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The Gift of the Nile. The gift of the Nile. The Nile Flood.

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the nile flood
The Nile Flood
  • In ancient times, the Nile River flooded every year. This flood resulted from the torrential rains that came in late spring to the mountains of Ethiopia in east Africa. The rainwater then flowed into the rivers of Egypt until it reached Egypt’s first cataract,that marked the beginning of the Nile River valley in Upper Egypt.
  • The Nile valley flooded and the river rose as much as ten metres. The people who lived in the Nile valley took refuge in their mud huts on the ‘tortoise backs’ — mounds of earth that had built up from centuries of these floods. As well as protecting people, they trapped the floodwaters for many kilometres.
a farmers delight
A farmers delight
  • The floodwaters left behind thick layers of mud that created fertile farming lands for planting grain. These were the ‘Black Lands’.
  • Officials organised farmers and other workers into work parties to dig shallow ditches to use as irrigation channels, which would bring water to dry land.
  • They also built dykes and repaired sluices so that workers could direct water to irrigate crops grown further inland.
  • A dyke is a wall or mound of earth that people build to hold back the waters of the river.
  • A sluice is a channel in which people use a gate or some other device to control the flow of water.
the seasons of the nile
The seasons of the Nile

The rise and fall of the Nile River created three distinct seasons:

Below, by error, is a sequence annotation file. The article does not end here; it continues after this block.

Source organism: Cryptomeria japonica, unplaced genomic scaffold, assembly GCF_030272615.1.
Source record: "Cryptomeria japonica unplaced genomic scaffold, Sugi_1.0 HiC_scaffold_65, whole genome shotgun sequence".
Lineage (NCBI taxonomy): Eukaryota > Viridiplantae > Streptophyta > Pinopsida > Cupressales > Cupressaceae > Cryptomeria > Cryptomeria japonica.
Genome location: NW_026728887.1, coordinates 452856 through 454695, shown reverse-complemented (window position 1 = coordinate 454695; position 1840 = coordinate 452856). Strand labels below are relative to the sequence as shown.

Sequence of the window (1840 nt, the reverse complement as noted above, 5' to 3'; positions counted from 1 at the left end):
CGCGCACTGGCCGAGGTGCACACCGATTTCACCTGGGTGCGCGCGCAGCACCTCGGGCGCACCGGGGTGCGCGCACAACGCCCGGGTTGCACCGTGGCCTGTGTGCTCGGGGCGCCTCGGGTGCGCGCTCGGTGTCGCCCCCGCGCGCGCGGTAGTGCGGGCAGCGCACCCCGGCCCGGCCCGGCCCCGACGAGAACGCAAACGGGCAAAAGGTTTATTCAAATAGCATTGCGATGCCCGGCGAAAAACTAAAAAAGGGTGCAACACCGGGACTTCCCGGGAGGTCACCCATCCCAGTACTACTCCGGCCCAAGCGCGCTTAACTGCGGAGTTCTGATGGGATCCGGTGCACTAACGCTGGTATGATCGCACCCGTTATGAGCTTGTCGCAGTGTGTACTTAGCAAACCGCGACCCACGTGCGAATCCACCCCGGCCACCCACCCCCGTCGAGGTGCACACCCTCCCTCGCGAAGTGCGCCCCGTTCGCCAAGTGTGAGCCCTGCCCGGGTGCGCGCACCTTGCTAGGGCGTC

• Akhet,
  • Peret
  • Shemu.

These seasons became the basis of the farmer’s calendar

a true gift
A true gift

The extent of the flood was important because:

  • an 8-metre flood would produce the black mud needed to create fertile, crop-growing soils.
  • a flood greater than this would destroy property
  • a flood less than this would be too poor to produce enough food.
slide7

Each year in late May or

Early June, officials used

a series of staircases

called nilometers to

begin checking the level

of the river.

sailing the nile
Sailing the Nile

The Nile was the main transport route in ancient Egypt. Sailing down the Nile towards Giza was much easier than sailing up the Nile to Aswan. This was because:

  • anyone sailing down the Nile was moving in the direction of the current
  • anyone sailing up the Nile had to rely on the wind (which blew from the north) or take on the difficult task of sailing against the current.
varying transport
Varying Transport

The Nile carried many different forms of river transport for a range of purposes:

  • Wealthy Egyptians could cruise the Nile at a leisurely pace in their wooden ships.
  • Pyramid and temple builders would send huge flat barges to transport stone from quarries to building sites. These barges were pulled along slowly by work teams located on the river banks.
  • Cargo boats carried grain and other supplies. Ordinary people fished from small rowing boats near the shoreline.
hymn to the nile written c 2040 c 1780 bc during the middle kingdom
Hymn to the Nile, written c.2040–c.1780 BC, during the Middle Kingdom

Hail to you beloved Nile who comes from the earth

to keep Egypt alive.

You make the barley grow

And bring the wheat to life so the temples can be

full of offerings.

When the Nile is very low then everyone is poor.

The food offerings to the gods are few in number.

A million people perish.

Greed is everywhere.

Even the rich man looks worried.

Everyone carries a weapon.

When you are flowing, offerings are made to you,

dear god.

Oxen are sacrificed for you,

Birds are fattened for you,

Lions are hunted for you,

Fire is provided for you.

Hail to you, beloved Nile,

You make Egypt green,

You make men and cattle live.